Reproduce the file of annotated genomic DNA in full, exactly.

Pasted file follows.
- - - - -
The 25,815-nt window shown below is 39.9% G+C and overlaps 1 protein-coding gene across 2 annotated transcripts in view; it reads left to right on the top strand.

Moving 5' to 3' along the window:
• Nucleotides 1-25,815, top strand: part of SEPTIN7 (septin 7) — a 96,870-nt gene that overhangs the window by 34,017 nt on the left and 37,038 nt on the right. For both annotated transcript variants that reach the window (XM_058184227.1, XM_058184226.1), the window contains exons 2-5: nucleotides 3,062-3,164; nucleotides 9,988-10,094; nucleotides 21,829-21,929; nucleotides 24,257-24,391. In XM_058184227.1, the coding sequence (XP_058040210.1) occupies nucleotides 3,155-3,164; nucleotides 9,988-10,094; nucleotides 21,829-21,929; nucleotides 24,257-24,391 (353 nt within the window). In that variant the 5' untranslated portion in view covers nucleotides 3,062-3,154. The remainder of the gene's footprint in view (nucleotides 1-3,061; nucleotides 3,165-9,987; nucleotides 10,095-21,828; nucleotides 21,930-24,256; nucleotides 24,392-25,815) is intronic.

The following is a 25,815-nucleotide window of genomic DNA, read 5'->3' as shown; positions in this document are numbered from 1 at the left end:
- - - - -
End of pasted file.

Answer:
The 25,815-nt window shown below is 39.9% G+C and overlaps 1 protein-coding gene across 2 annotated transcripts in view; it reads left to right on the top strand.

Moving 5' to 3' along the window:
• Nucleotides 1-25,815, top strand: part of SEPTIN7 (septin 7) — a 96,870-nt gene that overhangs the window by 34,017 nt on the left and 37,038 nt on the right. For both annotated transcript variants that reach the window (XM_058184227.1, XM_058184226.1), the window contains exons 2-5: nucleotides 3,062-3,164; nucleotides 9,988-10,094; nucleotides 21,829-21,929; nucleotides 24,257-24,391. In XM_058184227.1, the coding sequence (XP_058040210.1) occupies nucleotides 3,155-3,164; nucleotides 9,988-10,094; nucleotides 21,829-21,929; nucleotides 24,257-24,391 (353 nt within the window). In that variant the 5' untranslated portion in view covers nucleotides 3,062-3,154. The remainder of the gene's footprint in view (nucleotides 1-3,061; nucleotides 3,165-9,987; nucleotides 10,095-21,828; nucleotides 21,930-24,256; nucleotides 24,392-25,815) is intronic.

The following is a 25,815-nucleotide window of genomic DNA, read 5'->3' as shown; positions in this document are numbered from 1 at the left end: